When Driving, Give Jamal The Green Light

According to the New York Post:

Knicks guard Jamal Crawford (16 points, 9 assists) sounded like a lost soul after Monday’s loss in Golden State. During an emotional ramble, Crawford admitted he was trying to change his game to fit the system. “Honestly, I think I’m confused,” Crawford said. “I’m thinking too much. It’s hard to play when you’re thinking like that. I’m a player who plays off instinct. It’s tough when I’m out there because my teammates get on me about shooting [more] shots. So now I’m over-thinking instead of just playing. I don’t want to shoot too much. I don’t want to be passive.”

Marbury recommended, “When in doubt, shoot.

While it’s touching that Marbury is trying to instill confidence in his teammate, I’m not sure he’s dispensing the best advice. Although Marbury-haters might snicker at the selfish undertones of the comment, that’s an argument for another day. Wouldn’t it be better for Crawford to do what Marbury does, not what he says? In other words “when in doubt, drive.” Only 62% of the time does Marbury settle for the jumper, which means he’s getting close to the rim 38% of the time. On the other hand Crawford gets inside only on 14% of his shots. Compare that to current backup shooting guard Trevor Ariza who’s living near the hoop to a tune of 47%. While Ariza is living in the paint because his shot is as accurate as a dowsing rod, even sharpshooter extraordinaire Peja Stojakovic takes at least 1 out of every 5 shots (20%) from inside.

When Marbury needs to create some offense, he just breaks down his defender and goes to the rack. Steph knows that if the defense has to double down on him, there’ll be an easy assist somewhere on the court. Crawford is too content with his shot and takes the first available jumper after beating his man. It’s obvious that a player’s shooting percentage will go up the closer he gets to the hoop, and Crawford’s inside eFG% is higher than even Marbury’s (60% to 55%).

If Jamal Crawford’s problem of self-doubt is caused by the Garden groans when he shoots, it’s not because of quantity, but rather quality. Since Jamal has a quick first step and a streetball sharpened handle, why does he fake his guy out, only to put up a long off-balanced jumper? That move suited Allan Houston very well because H20’s dribble wasn’t as strong, and he would knock down that shot as often as not. Jamal’s skillset is nothing like his predecessor’s, but not many players had a jumper like Allan’s.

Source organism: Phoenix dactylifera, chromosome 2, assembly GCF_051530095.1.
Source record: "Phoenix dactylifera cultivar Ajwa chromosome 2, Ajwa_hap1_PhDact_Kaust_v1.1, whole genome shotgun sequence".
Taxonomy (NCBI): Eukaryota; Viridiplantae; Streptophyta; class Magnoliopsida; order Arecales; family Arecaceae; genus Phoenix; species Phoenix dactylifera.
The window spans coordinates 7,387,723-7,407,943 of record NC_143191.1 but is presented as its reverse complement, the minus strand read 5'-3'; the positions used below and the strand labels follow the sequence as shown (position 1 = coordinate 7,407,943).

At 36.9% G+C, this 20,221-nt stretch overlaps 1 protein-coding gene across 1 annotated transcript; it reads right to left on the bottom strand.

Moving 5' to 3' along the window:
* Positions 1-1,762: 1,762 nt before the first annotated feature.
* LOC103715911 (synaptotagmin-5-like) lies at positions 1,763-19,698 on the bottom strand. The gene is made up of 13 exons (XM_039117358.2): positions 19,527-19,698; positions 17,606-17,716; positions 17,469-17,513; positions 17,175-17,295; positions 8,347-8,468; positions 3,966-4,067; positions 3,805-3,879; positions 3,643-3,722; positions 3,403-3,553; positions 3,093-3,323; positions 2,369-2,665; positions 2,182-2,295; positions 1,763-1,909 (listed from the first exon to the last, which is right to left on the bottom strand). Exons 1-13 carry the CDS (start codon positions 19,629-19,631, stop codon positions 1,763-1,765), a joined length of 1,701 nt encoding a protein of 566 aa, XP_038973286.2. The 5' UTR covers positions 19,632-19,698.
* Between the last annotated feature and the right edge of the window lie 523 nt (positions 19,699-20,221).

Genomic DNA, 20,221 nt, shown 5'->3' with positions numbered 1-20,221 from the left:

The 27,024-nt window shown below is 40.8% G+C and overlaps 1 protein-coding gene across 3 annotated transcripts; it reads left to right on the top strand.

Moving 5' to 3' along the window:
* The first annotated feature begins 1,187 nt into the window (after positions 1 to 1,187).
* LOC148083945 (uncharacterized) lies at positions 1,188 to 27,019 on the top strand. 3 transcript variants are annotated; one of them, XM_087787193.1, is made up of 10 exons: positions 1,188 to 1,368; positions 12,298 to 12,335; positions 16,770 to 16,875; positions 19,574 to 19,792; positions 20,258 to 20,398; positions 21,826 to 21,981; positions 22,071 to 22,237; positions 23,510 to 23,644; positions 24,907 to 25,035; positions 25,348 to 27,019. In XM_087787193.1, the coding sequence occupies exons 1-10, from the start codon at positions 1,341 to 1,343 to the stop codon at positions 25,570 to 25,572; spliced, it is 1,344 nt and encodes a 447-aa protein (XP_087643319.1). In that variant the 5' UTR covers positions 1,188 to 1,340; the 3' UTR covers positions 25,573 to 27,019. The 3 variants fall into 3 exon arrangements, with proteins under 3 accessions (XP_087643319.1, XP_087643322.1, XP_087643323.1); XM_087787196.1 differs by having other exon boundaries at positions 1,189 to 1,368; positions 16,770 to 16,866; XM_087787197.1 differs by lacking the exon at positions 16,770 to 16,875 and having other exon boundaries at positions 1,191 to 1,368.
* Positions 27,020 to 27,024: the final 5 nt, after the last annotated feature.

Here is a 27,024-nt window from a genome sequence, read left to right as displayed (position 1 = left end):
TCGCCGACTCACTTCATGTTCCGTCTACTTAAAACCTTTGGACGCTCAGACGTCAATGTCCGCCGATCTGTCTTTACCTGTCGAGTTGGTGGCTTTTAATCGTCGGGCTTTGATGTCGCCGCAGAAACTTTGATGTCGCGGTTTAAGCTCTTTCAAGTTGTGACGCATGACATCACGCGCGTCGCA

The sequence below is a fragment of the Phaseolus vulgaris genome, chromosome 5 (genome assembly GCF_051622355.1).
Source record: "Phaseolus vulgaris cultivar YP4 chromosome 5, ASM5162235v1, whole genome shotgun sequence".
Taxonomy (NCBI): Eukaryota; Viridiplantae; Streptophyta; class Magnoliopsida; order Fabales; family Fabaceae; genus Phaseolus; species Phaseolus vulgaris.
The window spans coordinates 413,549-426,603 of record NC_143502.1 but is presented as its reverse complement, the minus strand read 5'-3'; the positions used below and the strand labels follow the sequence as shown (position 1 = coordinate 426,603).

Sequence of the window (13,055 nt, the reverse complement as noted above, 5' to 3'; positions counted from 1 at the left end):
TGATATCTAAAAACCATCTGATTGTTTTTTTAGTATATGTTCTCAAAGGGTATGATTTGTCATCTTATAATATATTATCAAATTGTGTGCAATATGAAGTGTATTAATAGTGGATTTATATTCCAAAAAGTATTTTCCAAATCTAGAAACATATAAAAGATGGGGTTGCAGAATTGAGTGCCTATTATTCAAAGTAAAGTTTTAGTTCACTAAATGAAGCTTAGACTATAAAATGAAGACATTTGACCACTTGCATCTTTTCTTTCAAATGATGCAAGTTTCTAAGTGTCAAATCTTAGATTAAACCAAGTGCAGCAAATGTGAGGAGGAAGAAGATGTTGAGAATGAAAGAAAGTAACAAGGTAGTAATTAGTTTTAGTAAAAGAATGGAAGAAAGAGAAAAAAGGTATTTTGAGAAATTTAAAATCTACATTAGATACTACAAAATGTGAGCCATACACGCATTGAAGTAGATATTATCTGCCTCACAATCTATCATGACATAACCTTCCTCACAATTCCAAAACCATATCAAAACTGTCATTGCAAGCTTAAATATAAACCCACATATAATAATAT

The one Garden employee that Crawford should try to emulate is Knicks Alumni Advisor John Starks. Just like Crawford, Starks was known for going hot & cold and was often accused of shooting too much. The former Knick guard was a crowd favorite for his forays to the hoop. My advice to Crawford is to be more like John, and drive to the basket. While Crawford doesn’t have Stark’s explosive dunking ability, he has a much better handle to get his teammates involved should the defense collapse around him. He may also find that going to the hoop often, even unsuccessfully will give him a little more room to operate on the perimeter.

Forum Blue & Gold

[With the Knicks travelling to Los Angeles, today’s guest blog is Kurt from Forum Blue and Gold, a Lakers blog. KnickerBlogger’s article appears on his site today.]

Let me just say, as the guy behind the Laker blog Forum Blue and Gold, I think Knicks fans everywhere are going to enjoy watching the Lakers tonight. Well, at least enjoy watching your team beat the Lakers. Fans from all over the country are enjoying giving the Lakers a swift kick as they fall from the NBA Finals to wondering who to send to Secaucus in May.

And I don?t blame them, or you. It?s human nature turn on teams that have been on top for a while, especially ones that come off as arrogant. Unless, of course, that?s your team. Which has made this season hard for us in Los Angeles. We?ve been the playoffs 11 straight years and have only missed the post season three times since the franchise moved out a state where the name Lakers makes sense. We?re as confused as the plot of Mulholland Drive. There?s been much wailing and gnashing of teeth (with talk radio and the newspapers leading the way), and with that has come few answers but plenty of speculation and misplaced blame, both in LA and nationwide.

I want to try to straighten some of that out before you watch the game tonight. Allow me to dispel four myths about the Lakers fall from grace.

Myth #1) This is all Kobe?s fault.